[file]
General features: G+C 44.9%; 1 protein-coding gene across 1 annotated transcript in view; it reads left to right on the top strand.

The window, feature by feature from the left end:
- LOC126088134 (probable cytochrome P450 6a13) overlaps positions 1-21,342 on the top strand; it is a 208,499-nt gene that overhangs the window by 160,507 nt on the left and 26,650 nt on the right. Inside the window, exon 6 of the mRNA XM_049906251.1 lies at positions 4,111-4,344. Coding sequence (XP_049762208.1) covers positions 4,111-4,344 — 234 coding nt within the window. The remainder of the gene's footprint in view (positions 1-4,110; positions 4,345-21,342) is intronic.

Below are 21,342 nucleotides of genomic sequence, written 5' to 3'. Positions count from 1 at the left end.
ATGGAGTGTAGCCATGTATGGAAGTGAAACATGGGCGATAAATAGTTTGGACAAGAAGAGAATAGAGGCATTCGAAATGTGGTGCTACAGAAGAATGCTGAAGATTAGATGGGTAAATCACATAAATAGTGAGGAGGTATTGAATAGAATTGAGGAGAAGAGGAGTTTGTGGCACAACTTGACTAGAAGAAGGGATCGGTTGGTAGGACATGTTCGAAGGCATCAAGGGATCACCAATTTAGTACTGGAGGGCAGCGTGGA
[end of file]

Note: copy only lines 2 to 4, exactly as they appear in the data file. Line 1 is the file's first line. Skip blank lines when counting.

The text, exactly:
The window, feature by feature from the left end:
- LOC126088134 (probable cytochrome P450 6a13) overlaps positions 1-21,342 on the top strand; it is a 208,499-nt gene that overhangs the window by 160,507 nt on the left and 26,650 nt on the right. Inside the window, exon 6 of the mRNA XM_049906251.1 lies at positions 4,111-4,344. Coding sequence (XP_049762208.1) covers positions 4,111-4,344 — 234 coding nt within the window. The remainder of the gene's footprint in view (positions 1-4,110; positions 4,345-21,342) is intronic.

Below are 21,342 nucleotides of genomic sequence, written 5' to 3'. Positions count from 1 at the left end.